Winter Storms + Stranded Motorists = Hungry People

What's the first thing you think of when you hear "Category 5?" A hurricane, right?

I'm sure that's what most people would say. But did you know there are also Category 5 winter storms?

According to, there have been 28 Category 5 winter storms since 1900.

A winter storm is a Cat 5 if it is labeled as "extreme." Category 4 is "crippling" and Category 3 is "major." Category 2 is "significant," while Category 1 is "notable."

Xanto and Nemo Storm In

One of the more recent Category 4 winter storms occurred in April 2018. Named Xanto, it was the second heaviest snowstorm on record in Green Bay, Wisconsin.

After pummeling Minneapolis and St. Paul, Minnesota, it dumped more than 30 inches of snow in parts of eastern Wisconsin.

Five years earlier, winter storm Nemo brought several feet of snow to New England. Accompanied by high winds that knocked out power, it buried cars and collapsed roofs.

Despite the devastation it caused, Nemo was ranked as a Category 3 storm. Partly because it missed a few large metro areas such as Philadelphia and Washington, D.C.

Category 5 Winter Storms

As strong as Xanto and Nemo were, they fell short of Category 5 status. The most recent Cat 5 winter storm occurred in the Midwest in February 2011. It was called the Groundhog snowstorm.

Other Category 5 storms in the Ohio Valley include the Great Appalachian storm in 1950. And the Chicago Blizzard in 1967 and Superstorm '93.

The 1950 Great Appalachian storm was bizarre. Due to its circular pattern, at one point cold air was coming from the south and warm air from the north.

Snow totals from that storm included 57 inches in Pickens, West Virginia and 44 inches in Steubenville, Ohio. Plus, more than 30 inches in Pittsburgh, Pennsylvania.

Snowstorms Not Limited to the North

Category 5 winter storms in the Northeast (Maryland to Maine) have included Superstorm '93. As well as the Blizzard of '96 and the Blizzard of '78. Plus an unnamed storm in February 1969.

Cat 5 winter storms in the Southeast (Virginia to Alabama) have included Super storm '93 and the Blizzard of '96. As well as unnamed storms in 1922, 1927 and 1940.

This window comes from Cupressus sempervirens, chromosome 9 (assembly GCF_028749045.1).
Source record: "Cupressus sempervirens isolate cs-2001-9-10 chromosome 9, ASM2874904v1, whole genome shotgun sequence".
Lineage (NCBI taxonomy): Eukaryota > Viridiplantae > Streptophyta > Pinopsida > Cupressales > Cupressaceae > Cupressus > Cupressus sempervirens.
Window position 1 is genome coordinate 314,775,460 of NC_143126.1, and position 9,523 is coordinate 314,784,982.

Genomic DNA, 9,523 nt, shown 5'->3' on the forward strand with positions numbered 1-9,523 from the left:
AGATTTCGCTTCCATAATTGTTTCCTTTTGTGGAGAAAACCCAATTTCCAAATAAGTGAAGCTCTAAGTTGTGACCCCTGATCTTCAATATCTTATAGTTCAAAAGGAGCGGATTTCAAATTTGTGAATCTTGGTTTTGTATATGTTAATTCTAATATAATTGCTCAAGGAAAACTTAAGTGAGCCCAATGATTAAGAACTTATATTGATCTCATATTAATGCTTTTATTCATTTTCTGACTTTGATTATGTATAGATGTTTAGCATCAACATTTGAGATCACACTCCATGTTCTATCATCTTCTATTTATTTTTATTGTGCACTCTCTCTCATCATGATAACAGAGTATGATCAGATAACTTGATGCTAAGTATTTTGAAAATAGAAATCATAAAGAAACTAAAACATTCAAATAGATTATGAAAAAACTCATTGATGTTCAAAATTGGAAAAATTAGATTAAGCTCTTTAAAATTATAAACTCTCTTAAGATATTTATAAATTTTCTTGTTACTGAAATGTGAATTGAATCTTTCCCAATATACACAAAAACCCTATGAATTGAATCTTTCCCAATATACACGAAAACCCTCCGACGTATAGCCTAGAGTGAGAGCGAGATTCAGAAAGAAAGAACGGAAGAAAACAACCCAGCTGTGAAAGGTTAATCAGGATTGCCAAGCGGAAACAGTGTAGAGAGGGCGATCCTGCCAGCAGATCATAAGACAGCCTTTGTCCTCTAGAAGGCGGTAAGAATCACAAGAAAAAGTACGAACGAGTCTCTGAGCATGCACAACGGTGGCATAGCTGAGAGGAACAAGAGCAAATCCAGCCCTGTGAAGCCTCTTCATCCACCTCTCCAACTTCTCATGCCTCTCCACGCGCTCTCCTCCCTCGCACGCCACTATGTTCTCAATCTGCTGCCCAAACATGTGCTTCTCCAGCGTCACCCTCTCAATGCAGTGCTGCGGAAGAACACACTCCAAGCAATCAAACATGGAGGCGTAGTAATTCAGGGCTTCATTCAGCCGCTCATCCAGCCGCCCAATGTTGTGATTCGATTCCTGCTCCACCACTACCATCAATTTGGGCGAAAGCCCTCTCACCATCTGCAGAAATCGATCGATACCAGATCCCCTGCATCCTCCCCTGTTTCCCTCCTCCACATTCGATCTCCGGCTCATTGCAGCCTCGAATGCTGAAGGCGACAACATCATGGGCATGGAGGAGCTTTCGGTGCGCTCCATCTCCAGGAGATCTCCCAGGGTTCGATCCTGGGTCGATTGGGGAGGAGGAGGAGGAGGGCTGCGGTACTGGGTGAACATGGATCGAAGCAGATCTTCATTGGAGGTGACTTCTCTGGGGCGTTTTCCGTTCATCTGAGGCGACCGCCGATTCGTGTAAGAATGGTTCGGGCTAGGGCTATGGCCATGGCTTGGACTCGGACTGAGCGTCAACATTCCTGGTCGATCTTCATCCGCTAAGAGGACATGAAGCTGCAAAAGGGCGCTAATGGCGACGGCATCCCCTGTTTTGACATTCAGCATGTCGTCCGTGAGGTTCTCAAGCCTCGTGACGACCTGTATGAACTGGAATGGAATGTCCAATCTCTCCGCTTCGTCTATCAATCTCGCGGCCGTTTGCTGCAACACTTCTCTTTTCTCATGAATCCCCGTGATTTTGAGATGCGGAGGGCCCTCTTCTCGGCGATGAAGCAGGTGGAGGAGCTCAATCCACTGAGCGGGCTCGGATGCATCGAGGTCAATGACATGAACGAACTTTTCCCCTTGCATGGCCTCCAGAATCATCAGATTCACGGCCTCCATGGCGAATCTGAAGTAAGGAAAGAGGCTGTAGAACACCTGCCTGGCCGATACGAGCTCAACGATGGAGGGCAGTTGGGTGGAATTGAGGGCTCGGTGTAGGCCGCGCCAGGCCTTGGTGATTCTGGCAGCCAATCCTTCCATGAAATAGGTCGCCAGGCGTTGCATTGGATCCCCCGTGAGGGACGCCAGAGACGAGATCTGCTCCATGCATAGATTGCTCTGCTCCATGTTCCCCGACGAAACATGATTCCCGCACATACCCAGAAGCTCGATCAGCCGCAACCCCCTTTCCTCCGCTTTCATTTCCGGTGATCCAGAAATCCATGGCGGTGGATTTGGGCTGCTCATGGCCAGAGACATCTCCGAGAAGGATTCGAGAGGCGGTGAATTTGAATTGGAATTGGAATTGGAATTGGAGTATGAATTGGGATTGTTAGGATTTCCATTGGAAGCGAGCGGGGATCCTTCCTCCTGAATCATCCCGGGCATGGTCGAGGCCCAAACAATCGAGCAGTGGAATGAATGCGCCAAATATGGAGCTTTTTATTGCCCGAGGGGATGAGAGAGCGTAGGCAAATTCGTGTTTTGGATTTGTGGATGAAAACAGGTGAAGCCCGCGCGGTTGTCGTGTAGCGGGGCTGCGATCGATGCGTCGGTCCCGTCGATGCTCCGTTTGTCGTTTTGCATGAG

Upper Midwest Cat 5 storms include the Superbomb storm in 1978. And the Halloween Storm in 1991. Plus two unnamed storms in 1985.

There have also been plenty of Category 5 winter storms in the Northern Rockies and Plains (Montana, Wyoming, Nebraska and the Dakotas). And in the South Central region (Kansas to Texas, Arkansas, Louisiana and Mississippi).

Superstorm '93 Launched in Alabama

You may have noticed that I mentioned Superstorm '93 several times. That's because this storm plowed its way from Alabama to Maine.

Many areas received 10-plus inches of snow and left many people stranded across the state in their homes and cars during this unusually potent and far-reaching storm.

The Blizzard of '96 also got a couple of mentions. It established the state snowfall record in Virginia (48 inches at Big Meadow).

This storm also affected more than 56 million people in the Northeast. And set records in Philadelphia and Newark, New Jersey. It even caused more than 150 deaths.

1,100 Colorado Motorists Stranded

Of course, a winter storm doesn't have to set a record for most snowfall or strongest wind speed to result in life-threatening situations.

Any large amount of snow can make roads impassable, and can leave people stranded both in their homes and in their cars.

Just earlier this year, a "bomb cyclone" caused blizzard conditions in the central United States. Featuring hurricane-force winds, it brought visibility to near zero. And stranded some 1,100 motorists in Colorado alone.

It got so bad that even law enforcement officers had to abandon their cars and find shelter. This kept them from attempting to respond to the huge number of reported motor vehicle accidents.

That's why FEMA recommends having non-perishable food and water in your car at all times to handle these types of emergencies.

Always Be Prepared

While the danger from winter weather varies across the country, nearly all Americans, regardless of where they live, are likely to face some type of severe winter weather at some point in their lives.

That holds especially true since many winter storms are accompanied by dangerously low temperatures and sometimes by strong winds, icing, sleet and freezing rain.

So whether it's a moderate snowfall over a few hours or a Category 5 blizzard with blinding, wind-driven snow that lasts for several days, the best thing you can do, as always, is be prepared.


  • Boots ROuen - January 30, 2020

    Well done article on winter storms. In East Texas we very seldom see a really big snow fall so ur writing about this is timely.
    Boots said it

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